By Susie Mesure
The 18th-century shipbuilder John Randall would have looked out of the rear windows of his house in Rotherhithe to see the bustling river Thames of Georgian London. The six-bedroom Grade II-listed house, which is on the market for £4.75mn, was built for Randall in 1743, when the Rotherhithe riverfront was a centre for shipbuilding and repair.
Of the same view today, current owner Keith Day says, “It’s like looking at downtown Manhattan,” referring to the skyscrapers of Canary Wharf on the opposite side of the river. The area where the house stands on the river’s south bank is a tranquil, primarily residential part of south-east London. There is an ecological park just across the road from the property.
The house was later named Nelson House after Admiral Lord Nelson, following his victory at the Battle of Trafalgar in 1805. Day says he took a gamble buying the property: “It was being used by the adjoining [Hilton] hotel as a conference centre. But I thought I’d take the risk and seek permission for residential use.” There was “ghastly blue corporate carpet” everywhere and the walls were covered in woodchip paper. The original doors were hidden behind hardboard and all the panelling had gone.
There was asbestos throughout the house and Edwardian fireplaces rather than Georgian ones. “I had all the asbestos stripped out and I’ve put in iron Georgian grates and marble fireplaces from Chesneys,” says Day, who was able to draw on experience from previous restoration projects, including Grade I-listed Wolterton Hall in Norfolk. He says the biggest challenge here was the local council: “I came across photographs in the local archive office of the building as it had been in the 1940s, with a weatherboarded extension. I tried to get permission to put the extension back, so I could install bathrooms [that] wouldn’t affect the architecture of the house, but in the end I gave up.”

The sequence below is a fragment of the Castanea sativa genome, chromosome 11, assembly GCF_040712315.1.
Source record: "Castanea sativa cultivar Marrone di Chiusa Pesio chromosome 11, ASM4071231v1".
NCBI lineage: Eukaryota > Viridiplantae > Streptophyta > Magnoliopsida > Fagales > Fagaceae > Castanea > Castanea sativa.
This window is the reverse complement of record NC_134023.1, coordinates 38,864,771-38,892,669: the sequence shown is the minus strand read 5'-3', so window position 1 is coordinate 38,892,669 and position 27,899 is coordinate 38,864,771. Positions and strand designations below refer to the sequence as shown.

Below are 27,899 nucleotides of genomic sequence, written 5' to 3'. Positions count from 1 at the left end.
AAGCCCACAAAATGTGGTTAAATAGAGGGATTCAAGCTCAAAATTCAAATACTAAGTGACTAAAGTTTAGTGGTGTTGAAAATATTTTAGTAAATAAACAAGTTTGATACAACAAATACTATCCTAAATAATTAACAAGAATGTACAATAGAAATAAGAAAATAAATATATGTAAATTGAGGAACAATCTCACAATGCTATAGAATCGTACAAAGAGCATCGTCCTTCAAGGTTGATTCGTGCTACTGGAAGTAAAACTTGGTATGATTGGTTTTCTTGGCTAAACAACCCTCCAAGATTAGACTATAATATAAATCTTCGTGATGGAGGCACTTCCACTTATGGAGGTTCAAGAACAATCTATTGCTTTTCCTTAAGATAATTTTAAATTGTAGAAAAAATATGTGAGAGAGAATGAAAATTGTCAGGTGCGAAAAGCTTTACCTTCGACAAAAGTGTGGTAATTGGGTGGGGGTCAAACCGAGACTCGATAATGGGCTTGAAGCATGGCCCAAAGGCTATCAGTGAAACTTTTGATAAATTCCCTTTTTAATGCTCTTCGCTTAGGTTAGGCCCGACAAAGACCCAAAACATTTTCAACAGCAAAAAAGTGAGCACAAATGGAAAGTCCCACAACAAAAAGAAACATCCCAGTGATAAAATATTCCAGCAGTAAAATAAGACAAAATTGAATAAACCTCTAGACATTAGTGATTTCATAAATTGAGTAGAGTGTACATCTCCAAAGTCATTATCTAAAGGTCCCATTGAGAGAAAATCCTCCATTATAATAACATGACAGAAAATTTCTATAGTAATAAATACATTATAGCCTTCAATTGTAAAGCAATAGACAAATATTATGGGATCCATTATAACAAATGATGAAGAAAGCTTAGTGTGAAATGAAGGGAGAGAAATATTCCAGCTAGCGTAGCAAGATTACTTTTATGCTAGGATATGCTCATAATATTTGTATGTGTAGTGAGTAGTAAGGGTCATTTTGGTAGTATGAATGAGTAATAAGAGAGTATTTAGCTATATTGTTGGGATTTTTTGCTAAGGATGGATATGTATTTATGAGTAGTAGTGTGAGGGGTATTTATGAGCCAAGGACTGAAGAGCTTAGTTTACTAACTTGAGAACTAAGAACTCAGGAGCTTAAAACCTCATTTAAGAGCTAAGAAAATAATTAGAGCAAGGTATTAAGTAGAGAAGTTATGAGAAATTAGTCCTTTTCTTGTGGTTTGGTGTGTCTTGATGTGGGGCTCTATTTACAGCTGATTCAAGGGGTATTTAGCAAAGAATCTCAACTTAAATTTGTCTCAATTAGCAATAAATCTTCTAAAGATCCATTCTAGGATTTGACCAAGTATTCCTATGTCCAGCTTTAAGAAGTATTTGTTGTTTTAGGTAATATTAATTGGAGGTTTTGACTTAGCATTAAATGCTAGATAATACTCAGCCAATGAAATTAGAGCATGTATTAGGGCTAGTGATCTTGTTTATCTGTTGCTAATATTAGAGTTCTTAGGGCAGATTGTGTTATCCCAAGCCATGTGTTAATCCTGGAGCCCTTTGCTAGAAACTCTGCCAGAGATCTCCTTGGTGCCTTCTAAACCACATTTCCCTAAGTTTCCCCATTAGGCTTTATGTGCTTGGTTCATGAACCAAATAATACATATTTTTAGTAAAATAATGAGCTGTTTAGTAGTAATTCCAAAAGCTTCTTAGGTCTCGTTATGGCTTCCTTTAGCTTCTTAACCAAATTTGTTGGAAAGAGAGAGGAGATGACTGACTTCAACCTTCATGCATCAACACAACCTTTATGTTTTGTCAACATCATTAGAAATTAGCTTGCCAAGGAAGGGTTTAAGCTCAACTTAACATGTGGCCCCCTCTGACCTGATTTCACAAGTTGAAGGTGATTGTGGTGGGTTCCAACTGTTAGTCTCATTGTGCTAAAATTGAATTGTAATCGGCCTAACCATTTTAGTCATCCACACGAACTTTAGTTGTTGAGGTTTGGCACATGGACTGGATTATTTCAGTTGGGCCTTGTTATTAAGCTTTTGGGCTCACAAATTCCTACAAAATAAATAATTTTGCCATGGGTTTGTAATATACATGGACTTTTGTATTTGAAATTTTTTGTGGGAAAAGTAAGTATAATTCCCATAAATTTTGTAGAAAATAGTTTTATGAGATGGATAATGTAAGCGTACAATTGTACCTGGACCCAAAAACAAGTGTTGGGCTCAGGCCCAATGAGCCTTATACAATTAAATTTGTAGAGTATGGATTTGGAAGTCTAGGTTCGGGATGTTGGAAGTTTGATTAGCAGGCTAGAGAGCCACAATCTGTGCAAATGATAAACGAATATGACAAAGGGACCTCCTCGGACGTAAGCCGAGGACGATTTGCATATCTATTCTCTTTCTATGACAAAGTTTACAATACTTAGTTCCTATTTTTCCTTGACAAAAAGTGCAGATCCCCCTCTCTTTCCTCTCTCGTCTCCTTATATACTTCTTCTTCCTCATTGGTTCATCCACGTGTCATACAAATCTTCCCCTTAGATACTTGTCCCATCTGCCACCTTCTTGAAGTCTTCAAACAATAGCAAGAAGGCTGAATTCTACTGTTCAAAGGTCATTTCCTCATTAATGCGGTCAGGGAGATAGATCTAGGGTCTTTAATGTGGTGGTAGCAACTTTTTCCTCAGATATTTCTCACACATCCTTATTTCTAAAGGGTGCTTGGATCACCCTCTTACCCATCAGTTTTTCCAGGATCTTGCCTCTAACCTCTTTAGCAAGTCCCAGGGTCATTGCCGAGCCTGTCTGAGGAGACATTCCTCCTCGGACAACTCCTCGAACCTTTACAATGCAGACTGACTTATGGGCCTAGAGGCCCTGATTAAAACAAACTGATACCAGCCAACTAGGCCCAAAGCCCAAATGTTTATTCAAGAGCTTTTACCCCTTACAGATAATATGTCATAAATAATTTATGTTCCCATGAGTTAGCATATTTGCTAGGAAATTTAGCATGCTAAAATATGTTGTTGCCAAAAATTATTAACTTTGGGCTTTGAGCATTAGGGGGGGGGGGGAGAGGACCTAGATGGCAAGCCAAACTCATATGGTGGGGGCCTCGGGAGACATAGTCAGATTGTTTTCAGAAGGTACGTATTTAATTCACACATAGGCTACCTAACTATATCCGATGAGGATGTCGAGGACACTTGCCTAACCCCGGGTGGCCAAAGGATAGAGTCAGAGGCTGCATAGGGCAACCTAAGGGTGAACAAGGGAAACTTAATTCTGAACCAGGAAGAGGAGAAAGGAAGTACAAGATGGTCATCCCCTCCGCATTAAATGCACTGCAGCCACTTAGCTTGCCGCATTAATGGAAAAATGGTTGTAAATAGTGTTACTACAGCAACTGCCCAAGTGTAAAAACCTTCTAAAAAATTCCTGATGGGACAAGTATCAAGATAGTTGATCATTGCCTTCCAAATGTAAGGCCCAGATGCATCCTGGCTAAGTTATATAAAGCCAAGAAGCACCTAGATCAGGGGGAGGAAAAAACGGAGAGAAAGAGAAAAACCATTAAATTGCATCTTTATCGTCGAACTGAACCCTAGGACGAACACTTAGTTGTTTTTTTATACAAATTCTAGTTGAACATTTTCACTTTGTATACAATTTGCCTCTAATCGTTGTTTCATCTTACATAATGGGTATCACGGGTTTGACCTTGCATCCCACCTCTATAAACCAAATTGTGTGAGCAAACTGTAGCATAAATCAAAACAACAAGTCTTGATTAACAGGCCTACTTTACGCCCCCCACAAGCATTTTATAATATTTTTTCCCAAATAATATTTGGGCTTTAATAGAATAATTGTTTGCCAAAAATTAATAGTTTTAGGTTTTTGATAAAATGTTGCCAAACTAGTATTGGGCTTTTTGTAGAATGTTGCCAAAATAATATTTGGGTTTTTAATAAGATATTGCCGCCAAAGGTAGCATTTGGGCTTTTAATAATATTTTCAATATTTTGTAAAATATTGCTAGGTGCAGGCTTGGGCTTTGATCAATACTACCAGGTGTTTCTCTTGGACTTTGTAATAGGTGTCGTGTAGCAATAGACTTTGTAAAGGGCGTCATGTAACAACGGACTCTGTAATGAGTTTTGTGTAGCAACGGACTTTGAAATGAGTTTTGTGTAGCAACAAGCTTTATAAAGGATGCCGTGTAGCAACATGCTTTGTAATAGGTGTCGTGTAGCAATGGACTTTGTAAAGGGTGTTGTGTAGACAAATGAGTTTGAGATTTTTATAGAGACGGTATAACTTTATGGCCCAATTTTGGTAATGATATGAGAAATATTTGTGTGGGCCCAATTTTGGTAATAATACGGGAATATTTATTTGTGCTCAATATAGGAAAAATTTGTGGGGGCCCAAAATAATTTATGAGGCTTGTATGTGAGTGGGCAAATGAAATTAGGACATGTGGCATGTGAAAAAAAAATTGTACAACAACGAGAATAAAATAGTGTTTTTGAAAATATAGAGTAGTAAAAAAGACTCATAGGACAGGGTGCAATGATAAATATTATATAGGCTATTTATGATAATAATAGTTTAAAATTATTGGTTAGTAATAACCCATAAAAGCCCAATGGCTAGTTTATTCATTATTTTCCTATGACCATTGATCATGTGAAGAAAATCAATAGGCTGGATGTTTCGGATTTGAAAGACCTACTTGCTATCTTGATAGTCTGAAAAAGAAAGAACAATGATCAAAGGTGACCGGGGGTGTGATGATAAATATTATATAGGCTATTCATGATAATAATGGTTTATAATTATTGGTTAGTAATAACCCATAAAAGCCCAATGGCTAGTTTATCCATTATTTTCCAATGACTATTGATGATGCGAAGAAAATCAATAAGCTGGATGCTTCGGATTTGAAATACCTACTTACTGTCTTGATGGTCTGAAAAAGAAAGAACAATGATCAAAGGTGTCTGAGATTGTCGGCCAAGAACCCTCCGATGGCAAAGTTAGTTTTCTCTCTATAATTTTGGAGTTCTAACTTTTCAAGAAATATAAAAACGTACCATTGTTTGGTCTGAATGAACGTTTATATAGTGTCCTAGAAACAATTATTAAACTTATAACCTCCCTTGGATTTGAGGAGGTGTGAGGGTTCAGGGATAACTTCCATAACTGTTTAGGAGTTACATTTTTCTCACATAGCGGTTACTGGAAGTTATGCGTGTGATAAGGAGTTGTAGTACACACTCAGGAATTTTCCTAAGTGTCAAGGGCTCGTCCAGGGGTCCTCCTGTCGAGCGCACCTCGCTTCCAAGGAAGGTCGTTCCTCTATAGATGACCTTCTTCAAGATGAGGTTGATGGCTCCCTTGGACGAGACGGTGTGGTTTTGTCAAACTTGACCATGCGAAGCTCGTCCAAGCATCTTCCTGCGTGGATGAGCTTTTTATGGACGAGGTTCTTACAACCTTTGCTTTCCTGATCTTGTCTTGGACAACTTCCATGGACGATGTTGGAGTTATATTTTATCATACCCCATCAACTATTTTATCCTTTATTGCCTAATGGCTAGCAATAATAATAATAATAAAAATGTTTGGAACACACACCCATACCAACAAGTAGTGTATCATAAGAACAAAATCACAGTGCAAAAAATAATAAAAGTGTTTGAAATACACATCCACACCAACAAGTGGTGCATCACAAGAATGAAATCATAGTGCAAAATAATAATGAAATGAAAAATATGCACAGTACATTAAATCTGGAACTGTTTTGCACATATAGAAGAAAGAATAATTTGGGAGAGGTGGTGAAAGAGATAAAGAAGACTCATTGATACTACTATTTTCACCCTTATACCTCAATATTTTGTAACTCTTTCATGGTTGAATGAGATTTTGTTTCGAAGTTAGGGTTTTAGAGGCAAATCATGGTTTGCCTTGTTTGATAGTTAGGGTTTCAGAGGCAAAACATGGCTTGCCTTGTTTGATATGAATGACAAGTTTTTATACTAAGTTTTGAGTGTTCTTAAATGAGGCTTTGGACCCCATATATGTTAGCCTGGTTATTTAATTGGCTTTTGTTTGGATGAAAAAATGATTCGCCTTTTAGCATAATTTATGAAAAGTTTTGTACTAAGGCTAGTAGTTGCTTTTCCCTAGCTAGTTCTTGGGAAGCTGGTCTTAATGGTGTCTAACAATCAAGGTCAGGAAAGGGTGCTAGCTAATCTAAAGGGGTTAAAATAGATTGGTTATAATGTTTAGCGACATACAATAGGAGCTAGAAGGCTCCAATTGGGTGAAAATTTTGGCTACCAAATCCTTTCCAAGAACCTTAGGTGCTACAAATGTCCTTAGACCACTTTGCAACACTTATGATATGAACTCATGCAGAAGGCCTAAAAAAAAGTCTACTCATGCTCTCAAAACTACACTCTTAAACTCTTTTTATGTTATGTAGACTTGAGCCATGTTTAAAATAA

Day restored the original internal shutters on the windows at the front of the house, which features Doric columns (main picture, above) and overlooks the park. He also added matching shutters to the rear of the property, including to the five large sash windows of the drawing room. He restored the cornicing and built four new bathrooms. “I’ve done it up to look like a Spitalfields house but not in such deliberately drab Georgian colours. It’s a very friendly house, like a country house in town,” Day says. An octagonal cupola opens out to a roof terrace and there is a small, paved back garden. He is selling so he can spend more time living with his partner in Norfolk, where he is restoring another property.
Two minutes’ walk away is a pier that has regular boat services to Westminster upriver and a ferry to Canary Wharf opposite. Day says, “I often think it’s like living in Venice and getting the vaporetto to go shopping — even if I am going to Waitrose.”